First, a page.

You might think a father would be proud of his grown daughter for taking on the responsibility of protecting herself. Not so a father who recently wrote into the Ask Amy advice column about his daughter’s self-protection firearm.
In the letter, this father expressed dramatic levels of concern about his daughter. It seems the 24-year-old is “intelligent, hard-working, [and] responsible,” but … she’s also a gun owner. (Gasp!)
“And it’s not a normal gun, either,” lamented the father, before describing one of the most common handguns on the market. He then said she has hollow-point bullets for it, which is, of course, one of the most common self-defense ammunition choices.
And what advice does Amy Dickinson dispense to this irrational father? Given her long history of encouraging families to tolerate one another’s opinion differences, does she calm him and suggest, perhaps, talking through it?
No, just the opposite—she fans the flames as high as she can get them.
The father went on: “Amy, this is the kind of weapon a criminal would possess!”
The father asked the syndicated columnist about giving his daughter an ultimatum: get rid of the gun or move out within three weeks. In the interim, he would lock his bedroom door at night because he was worried about “what she’s going to do.”
Amy first erroneously told him that, according to her research, hollow point bullets are “illegal in 11 states” and asked, “is it legal in your state to own this sort of exploding ammunition?”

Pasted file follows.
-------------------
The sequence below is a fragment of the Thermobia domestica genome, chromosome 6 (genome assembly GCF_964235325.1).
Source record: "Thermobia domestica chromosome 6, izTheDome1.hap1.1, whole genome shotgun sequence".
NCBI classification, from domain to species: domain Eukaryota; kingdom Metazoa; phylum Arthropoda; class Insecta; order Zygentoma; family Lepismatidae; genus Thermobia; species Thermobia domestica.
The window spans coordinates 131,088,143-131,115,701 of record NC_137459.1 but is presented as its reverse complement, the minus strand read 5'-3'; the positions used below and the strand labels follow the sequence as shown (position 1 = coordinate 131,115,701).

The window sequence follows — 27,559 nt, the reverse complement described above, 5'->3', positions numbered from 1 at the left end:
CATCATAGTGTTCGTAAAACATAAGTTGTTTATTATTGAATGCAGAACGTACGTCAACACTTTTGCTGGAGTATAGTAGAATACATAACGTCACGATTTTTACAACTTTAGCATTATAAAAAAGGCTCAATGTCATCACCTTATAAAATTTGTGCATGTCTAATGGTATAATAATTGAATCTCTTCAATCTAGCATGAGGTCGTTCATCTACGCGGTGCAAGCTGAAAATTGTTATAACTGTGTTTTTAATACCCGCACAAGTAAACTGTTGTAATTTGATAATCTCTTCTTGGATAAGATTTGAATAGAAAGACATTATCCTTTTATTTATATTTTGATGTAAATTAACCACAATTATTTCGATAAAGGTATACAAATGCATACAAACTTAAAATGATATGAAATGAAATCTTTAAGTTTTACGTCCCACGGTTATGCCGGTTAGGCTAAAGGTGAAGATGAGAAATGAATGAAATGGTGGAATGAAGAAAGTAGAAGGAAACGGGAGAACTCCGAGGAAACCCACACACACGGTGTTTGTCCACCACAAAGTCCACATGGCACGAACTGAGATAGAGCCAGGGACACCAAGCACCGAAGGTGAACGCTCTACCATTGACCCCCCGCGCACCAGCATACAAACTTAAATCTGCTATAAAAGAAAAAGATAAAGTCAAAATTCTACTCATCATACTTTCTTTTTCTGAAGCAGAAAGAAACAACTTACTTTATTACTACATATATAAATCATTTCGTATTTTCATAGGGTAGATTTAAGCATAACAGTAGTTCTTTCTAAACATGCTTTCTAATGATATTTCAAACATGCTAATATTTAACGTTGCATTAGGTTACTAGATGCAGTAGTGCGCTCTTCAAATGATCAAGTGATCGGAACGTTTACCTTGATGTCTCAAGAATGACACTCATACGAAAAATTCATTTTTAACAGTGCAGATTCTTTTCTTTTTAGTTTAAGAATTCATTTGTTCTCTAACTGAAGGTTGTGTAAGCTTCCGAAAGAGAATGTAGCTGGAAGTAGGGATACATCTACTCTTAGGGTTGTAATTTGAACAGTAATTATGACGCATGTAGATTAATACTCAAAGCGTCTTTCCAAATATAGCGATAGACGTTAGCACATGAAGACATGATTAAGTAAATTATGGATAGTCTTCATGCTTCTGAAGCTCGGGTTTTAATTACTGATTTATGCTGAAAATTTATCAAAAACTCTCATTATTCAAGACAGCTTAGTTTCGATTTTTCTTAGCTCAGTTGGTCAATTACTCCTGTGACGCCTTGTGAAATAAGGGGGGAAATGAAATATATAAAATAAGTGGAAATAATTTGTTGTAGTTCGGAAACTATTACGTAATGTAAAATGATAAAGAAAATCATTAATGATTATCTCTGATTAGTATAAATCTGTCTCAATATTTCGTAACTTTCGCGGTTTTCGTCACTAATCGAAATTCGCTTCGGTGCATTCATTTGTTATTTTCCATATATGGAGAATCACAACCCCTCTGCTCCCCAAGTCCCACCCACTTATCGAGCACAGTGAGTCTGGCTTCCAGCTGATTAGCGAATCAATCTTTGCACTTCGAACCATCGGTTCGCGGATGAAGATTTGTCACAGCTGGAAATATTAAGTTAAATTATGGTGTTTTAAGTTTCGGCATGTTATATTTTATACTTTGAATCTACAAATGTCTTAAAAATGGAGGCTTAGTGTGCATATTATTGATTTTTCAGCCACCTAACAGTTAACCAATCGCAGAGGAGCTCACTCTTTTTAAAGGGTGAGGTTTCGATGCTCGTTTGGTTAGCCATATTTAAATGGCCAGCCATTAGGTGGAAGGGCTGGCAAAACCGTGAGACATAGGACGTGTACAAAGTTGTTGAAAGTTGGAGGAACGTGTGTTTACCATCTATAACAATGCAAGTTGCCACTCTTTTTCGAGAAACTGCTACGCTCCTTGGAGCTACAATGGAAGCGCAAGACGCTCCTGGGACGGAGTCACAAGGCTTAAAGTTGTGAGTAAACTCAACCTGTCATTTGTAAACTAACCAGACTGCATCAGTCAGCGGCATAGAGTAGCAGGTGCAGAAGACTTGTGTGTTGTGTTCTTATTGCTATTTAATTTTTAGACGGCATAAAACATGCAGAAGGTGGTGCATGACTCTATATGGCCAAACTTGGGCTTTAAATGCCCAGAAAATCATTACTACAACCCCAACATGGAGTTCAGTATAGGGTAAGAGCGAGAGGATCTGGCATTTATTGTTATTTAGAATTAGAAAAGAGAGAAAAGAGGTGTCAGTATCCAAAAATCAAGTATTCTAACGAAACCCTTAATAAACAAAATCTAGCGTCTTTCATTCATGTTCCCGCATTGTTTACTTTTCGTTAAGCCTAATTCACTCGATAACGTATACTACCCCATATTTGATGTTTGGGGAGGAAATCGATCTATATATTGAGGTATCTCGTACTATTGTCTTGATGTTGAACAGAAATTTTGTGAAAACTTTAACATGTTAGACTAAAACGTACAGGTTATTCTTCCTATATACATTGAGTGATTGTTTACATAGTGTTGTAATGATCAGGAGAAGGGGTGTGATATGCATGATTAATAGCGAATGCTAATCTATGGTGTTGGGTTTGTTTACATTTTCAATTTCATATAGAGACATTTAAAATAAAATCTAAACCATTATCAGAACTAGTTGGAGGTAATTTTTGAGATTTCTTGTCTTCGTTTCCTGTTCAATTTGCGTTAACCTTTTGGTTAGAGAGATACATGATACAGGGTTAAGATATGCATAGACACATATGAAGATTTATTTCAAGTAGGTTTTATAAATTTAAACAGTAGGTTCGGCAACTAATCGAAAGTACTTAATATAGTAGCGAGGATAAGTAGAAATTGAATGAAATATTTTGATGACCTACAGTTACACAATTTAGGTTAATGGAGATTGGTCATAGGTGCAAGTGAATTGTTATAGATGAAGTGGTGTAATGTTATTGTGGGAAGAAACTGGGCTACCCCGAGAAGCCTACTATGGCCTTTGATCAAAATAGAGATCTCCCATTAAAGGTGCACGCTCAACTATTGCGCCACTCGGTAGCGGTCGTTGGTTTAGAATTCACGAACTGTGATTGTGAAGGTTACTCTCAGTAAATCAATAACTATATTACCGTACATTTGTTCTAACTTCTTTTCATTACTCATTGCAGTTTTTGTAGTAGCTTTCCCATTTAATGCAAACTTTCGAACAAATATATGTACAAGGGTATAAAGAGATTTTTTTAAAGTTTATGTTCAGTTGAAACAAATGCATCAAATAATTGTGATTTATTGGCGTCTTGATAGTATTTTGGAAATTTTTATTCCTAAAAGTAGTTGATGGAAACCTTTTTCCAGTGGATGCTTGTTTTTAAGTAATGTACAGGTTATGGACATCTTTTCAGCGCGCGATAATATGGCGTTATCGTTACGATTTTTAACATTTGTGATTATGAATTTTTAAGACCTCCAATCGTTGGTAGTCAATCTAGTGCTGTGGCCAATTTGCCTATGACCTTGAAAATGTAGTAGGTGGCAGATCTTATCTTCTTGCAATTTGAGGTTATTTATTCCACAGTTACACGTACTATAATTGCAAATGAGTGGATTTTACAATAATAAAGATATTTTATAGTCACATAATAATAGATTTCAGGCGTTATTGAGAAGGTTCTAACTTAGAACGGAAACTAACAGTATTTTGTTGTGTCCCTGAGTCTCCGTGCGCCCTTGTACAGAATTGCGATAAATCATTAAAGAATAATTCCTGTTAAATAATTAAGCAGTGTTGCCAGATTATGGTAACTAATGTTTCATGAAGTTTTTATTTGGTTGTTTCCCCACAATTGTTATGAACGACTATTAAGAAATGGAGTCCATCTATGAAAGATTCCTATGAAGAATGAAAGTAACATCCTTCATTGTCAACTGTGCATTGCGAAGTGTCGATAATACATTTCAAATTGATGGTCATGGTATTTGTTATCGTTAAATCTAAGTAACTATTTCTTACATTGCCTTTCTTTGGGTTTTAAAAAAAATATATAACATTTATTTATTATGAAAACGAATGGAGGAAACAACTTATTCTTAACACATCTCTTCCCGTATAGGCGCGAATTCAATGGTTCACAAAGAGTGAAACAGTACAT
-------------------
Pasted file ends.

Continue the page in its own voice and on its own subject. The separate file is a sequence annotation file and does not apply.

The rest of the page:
Wait, what? Hollow points are not illegal in 11 states. Did Amy mean armor-piercing bullets, which is not what the young lady had? And exploding ammunition? Does she perhaps mean expanding ammunition, the kind designed to prevent bullets from passing through their target and thus to keep other people safer?
There’s little excuse for a journalist of any stripe to get her “research” this wrong, even an advice columnist. And yes, Amy Dickinson has journalism credentials. The Tribune Content Agency calls her a “solid reporter” (and, ironically, a “straight shooter”).
Next, Amy asked how the young woman got this gun and ammunition, suggesting, “perhaps she is engaged in another activity outside of your household that exposes her to increased risks and makes her believe she needs to have a weapon?”
This, despite all evidence in favor of the girl’s character, despite the millions of guns in America clearly never used in crimes, and despite all evidence that guns in fact deter crime.
Amy ended by saying she agrees with the man’s decision to force his daughter to get rid of her gun or move out, and she “weep[s] that there is yet another (likely unsafe) gun owner in this country.”
Oh, for heaven’s sake. There is absolutely no basis to suggest that this young woman is an unsafe gun owner.
This letter and its response might be amusing to people who actually know something about firearms, if only this father and Amy weren’t representing what passes for “common sense” far too often these days with their overemotional views and inaccurate information.
Granted, it is the parents’ decision whether to let their daughter have a firearm in their home. However, the family would have been much better served with accurate information and reasonable advice than with this ridiculous response, and it’s a shame that there’s a family being torn apart—or at least being made less safe—by melodramatic anti-gun advice columnists who clearly have no idea what they’re talking about.